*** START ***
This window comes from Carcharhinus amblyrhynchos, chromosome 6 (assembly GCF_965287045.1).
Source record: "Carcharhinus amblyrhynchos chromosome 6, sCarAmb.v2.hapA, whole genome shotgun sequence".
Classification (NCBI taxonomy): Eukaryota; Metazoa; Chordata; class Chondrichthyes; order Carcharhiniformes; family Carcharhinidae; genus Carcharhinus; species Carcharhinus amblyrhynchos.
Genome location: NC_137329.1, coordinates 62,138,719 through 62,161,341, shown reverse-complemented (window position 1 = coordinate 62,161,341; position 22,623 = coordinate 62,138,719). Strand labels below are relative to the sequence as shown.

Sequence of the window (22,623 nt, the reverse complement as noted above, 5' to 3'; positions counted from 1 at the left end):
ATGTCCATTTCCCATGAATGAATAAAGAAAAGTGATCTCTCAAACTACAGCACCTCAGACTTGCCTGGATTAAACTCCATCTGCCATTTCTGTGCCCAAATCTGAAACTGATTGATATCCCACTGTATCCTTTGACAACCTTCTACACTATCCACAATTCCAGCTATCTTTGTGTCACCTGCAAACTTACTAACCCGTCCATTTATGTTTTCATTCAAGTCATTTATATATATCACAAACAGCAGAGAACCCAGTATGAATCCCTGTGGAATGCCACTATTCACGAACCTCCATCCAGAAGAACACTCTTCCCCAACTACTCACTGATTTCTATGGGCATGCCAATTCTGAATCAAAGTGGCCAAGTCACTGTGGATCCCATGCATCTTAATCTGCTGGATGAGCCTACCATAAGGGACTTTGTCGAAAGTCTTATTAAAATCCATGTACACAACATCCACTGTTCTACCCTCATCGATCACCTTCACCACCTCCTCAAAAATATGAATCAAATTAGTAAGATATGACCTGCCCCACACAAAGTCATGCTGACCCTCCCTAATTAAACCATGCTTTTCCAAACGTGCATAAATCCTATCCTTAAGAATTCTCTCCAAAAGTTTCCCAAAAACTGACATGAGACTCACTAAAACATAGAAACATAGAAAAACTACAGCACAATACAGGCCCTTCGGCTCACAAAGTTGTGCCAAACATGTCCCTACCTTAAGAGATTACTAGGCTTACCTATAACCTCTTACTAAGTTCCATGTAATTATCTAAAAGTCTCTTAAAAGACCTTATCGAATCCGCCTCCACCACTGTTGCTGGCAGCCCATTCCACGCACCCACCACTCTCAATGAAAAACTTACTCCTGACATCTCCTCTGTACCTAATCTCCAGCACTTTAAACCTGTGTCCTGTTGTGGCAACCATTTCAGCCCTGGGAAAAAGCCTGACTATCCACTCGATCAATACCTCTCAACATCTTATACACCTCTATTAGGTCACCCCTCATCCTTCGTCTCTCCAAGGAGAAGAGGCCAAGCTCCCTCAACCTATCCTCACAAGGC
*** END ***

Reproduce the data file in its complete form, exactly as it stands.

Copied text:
This window comes from Carcharhinus amblyrhynchos, chromosome 6 (assembly GCF_965287045.1).
Source record: "Carcharhinus amblyrhynchos chromosome 6, sCarAmb.v2.hapA, whole genome shotgun sequence".
Classification (NCBI taxonomy): Eukaryota; Metazoa; Chordata; class Chondrichthyes; order Carcharhiniformes; family Carcharhinidae; genus Carcharhinus; species Carcharhinus amblyrhynchos.
Genome location: NC_137329.1, coordinates 62,138,719 through 62,161,341, shown reverse-complemented (window position 1 = coordinate 62,161,341; position 22,623 = coordinate 62,138,719). Strand labels below are relative to the sequence as shown.

Sequence of the window (22,623 nt, the reverse complement as noted above, 5' to 3'; positions counted from 1 at the left end):
ATGTCCATTTCCCATGAATGAATAAAGAAAAGTGATCTCTCAAACTACAGCACCTCAGACTTGCCTGGATTAAACTCCATCTGCCATTTCTGTGCCCAAATCTGAAACTGATTGATATCCCACTGTATCCTTTGACAACCTTCTACACTATCCACAATTCCAGCTATCTTTGTGTCACCTGCAAACTTACTAACCCGTCCATTTATGTTTTCATTCAAGTCATTTATATATATCACAAACAGCAGAGAACCCAGTATGAATCCCTGTGGAATGCCACTATTCACGAACCTCCATCCAGAAGAACACTCTTCCCCAACTACTCACTGATTTCTATGGGCATGCCAATTCTGAATCAAAGTGGCCAAGTCACTGTGGATCCCATGCATCTTAATCTGCTGGATGAGCCTACCATAAGGGACTTTGTCGAAAGTCTTATTAAAATCCATGTACACAACATCCACTGTTCTACCCTCATCGATCACCTTCACCACCTCCTCAAAAATATGAATCAAATTAGTAAGATATGACCTGCCCCACACAAAGTCATGCTGACCCTCCCTAATTAAACCATGCTTTTCCAAACGTGCATAAATCCTATCCTTAAGAATTCTCTCCAAAAGTTTCCCAAAAACTGACATGAGACTCACTAAAACATAGAAACATAGAAAAACTACAGCACAATACAGGCCCTTCGGCTCACAAAGTTGTGCCAAACATGTCCCTACCTTAAGAGATTACTAGGCTTACCTATAACCTCTTACTAAGTTCCATGTAATTATCTAAAAGTCTCTTAAAAGACCTTATCGAATCCGCCTCCACCACTGTTGCTGGCAGCCCATTCCACGCACCCACCACTCTCAATGAAAAACTTACTCCTGACATCTCCTCTGTACCTAATCTCCAGCACTTTAAACCTGTGTCCTGTTGTGGCAACCATTTCAGCCCTGGGAAAAAGCCTGACTATCCACTCGATCAATACCTCTCAACATCTTATACACCTCTATTAGGTCACCCCTCATCCTTCGTCTCTCCAAGGAGAAGAGGCCAAGCTCCCTCAACCTATCCTCACAAGGC